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9/03/2007

Yellow ribbon on the big oak tree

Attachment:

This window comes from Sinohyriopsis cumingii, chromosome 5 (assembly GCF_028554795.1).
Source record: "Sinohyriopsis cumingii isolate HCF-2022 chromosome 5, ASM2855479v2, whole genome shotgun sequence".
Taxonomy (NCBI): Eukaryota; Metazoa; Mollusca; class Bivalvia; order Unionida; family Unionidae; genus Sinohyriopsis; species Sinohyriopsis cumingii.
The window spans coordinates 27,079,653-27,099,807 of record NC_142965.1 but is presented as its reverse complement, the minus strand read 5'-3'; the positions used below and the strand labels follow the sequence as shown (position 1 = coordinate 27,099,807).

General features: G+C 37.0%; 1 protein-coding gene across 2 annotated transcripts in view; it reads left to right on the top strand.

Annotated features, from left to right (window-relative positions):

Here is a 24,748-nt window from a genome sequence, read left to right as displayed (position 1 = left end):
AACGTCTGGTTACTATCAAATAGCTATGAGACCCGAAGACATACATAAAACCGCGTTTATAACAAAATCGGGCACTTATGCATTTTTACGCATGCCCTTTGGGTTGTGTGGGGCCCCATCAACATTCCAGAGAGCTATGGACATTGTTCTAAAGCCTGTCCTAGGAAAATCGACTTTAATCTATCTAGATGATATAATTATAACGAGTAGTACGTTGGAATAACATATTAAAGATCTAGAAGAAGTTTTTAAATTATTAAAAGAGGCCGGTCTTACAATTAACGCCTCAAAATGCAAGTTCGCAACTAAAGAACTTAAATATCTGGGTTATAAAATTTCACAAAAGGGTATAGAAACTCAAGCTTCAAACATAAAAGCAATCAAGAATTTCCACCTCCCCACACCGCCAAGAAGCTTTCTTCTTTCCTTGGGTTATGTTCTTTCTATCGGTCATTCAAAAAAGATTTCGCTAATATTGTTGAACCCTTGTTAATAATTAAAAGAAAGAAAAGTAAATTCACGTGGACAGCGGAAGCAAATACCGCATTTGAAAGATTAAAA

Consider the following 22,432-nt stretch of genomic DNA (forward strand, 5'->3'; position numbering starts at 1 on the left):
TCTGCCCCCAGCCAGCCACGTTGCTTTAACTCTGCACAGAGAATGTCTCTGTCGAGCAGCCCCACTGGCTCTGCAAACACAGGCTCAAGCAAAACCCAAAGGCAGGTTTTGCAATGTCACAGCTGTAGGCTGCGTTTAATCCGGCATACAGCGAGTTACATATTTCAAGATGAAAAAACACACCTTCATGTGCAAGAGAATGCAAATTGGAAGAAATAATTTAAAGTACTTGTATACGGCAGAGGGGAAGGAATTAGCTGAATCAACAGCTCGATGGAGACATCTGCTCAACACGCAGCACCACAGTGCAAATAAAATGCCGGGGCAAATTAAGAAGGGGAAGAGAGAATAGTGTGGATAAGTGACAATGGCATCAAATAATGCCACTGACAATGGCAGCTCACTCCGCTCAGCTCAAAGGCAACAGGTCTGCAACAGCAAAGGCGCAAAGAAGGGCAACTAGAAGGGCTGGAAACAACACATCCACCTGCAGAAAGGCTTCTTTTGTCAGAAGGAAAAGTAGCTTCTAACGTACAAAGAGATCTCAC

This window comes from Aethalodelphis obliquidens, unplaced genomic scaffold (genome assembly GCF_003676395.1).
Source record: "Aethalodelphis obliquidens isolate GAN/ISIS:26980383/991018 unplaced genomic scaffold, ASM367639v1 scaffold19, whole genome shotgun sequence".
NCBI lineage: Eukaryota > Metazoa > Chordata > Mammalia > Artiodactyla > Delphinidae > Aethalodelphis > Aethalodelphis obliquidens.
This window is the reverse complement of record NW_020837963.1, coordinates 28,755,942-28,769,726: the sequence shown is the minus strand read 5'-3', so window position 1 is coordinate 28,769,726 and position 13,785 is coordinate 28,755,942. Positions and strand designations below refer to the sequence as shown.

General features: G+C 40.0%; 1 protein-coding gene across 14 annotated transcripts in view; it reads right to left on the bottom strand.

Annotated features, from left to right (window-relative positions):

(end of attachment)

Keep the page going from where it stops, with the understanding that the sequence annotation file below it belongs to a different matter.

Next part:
There was a big campaign to educate people on the need to help those that went astray to return to the main stream of life. Many have spent time behind bars for all sorts of reasons. Some petty crimes, some drugs, and some fairly serious. Everyone deserves a second chance. Chance must be given to those who are willing and want to return to normal life. It is not an easy path, and must be approached with caution as not all will want to or are able to return to live normally. Then there is this one that forged his degree to get a job here and was found out. He had proven that he was a good worker and had won the confidence and trust of his employer. His case deserves some special attention from his track records. His employer paid his legal fees and fines and wanted to fight for him to be given a second chance. this is a heart warming fight by Ivy. On an individual case, people may be warmed to the worker and may want to help him as best they could. But how would this affect the bigger picture? Would every potential offender find our laws so compassionate that it is ok to repeat the same offence? We can afford to deal with a handful of cases. But where should it stop? It is bad to think that just because Hsien Loong mentioned of a case that could deserve a different treatment, probably tongue in cheek, it should not be used as a justification that committing an offence here is pardonable. No sweat. As long as one can contribute in some way to the economy, we can close one eye and be compassionate and human to such offenders. These are social problems of the poor. When people are poor, they resort to petty theft and crime to get by. Some of the crimes committed are so petty and pathetic. It is not easy to past judgement on such cases. To make an exception or to apply the law will have its advocators and detractors.

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